Blood Donors: Māori and Pasifika more likely to have 'very rare' blood type

By Kelvin McDonald
Photo / File

Māori and Pasifika blood is so unique that the New Zealand Blood Service is highlighting the importance of donors from the two communities.

A very rare blood type called Jk3 can be found in about one in every 100 Māori and Pasifika donors, with the chances of finding the blood type in these communities greater than other ethnic groups, it says.

“Māori and Pasifika blood is quite unique,” Asuka Burge, the organisation's national marketing manager says.

“While most people are aware of the four main blood groups – A, B, AB and O – not many of us are aware blood can be divided into dozens of sub-groups. There are 43 recognised blood types, including the clinically significant Kidd (Jk) blood group."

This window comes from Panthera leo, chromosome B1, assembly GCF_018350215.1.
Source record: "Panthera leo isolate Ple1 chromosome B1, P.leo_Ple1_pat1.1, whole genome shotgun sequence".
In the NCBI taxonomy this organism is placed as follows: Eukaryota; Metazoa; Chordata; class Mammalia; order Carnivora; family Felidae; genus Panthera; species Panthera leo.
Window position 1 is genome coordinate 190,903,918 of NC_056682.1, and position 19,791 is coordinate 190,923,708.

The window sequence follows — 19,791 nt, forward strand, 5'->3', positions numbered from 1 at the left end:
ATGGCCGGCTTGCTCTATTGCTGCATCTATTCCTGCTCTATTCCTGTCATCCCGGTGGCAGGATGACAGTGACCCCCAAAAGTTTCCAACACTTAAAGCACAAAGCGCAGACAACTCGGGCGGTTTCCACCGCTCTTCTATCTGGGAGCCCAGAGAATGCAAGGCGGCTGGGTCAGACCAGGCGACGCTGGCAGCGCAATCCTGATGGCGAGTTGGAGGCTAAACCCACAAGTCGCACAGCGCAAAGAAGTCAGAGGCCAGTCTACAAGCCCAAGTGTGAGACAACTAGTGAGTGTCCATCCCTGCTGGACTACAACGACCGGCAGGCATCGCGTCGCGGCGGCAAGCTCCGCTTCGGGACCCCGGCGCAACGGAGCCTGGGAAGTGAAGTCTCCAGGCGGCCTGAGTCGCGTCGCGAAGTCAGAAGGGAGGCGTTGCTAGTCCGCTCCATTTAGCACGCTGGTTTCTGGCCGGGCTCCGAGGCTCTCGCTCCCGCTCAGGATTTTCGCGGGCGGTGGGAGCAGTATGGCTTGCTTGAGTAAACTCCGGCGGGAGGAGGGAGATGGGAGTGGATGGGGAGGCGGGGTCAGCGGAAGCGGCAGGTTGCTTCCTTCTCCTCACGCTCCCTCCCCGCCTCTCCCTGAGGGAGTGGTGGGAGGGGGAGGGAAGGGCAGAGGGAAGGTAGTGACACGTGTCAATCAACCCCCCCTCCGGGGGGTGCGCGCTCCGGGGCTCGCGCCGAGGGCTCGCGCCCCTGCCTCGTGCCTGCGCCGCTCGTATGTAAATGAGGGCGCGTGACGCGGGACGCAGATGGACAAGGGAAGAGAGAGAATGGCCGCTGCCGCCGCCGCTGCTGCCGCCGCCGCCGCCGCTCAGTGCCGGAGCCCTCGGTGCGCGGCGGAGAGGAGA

“In New Zealand, there are only 20 donors that currently have this rare sub-group. This means it is particularly challenging if this rare blood type is required by a patient in need. To build our database of donors and to identify more people with this unique blood group, we need to grow our Māori and Pasifika donor database by about 27 percent or roughly 3,000 new donors over the next 12 months,” he says.

Currently, less than nine per cent of active donors (or just over 10,000 people) across Aotearoa identify as Māori and Pasifika.

“There’s a real good chance that someone in our community, in your hapū or your whānau has needed blood or will need blood. It’s got to come from somewhere, so maybe it should come from us. It’s the ultimate koha,” Burge says.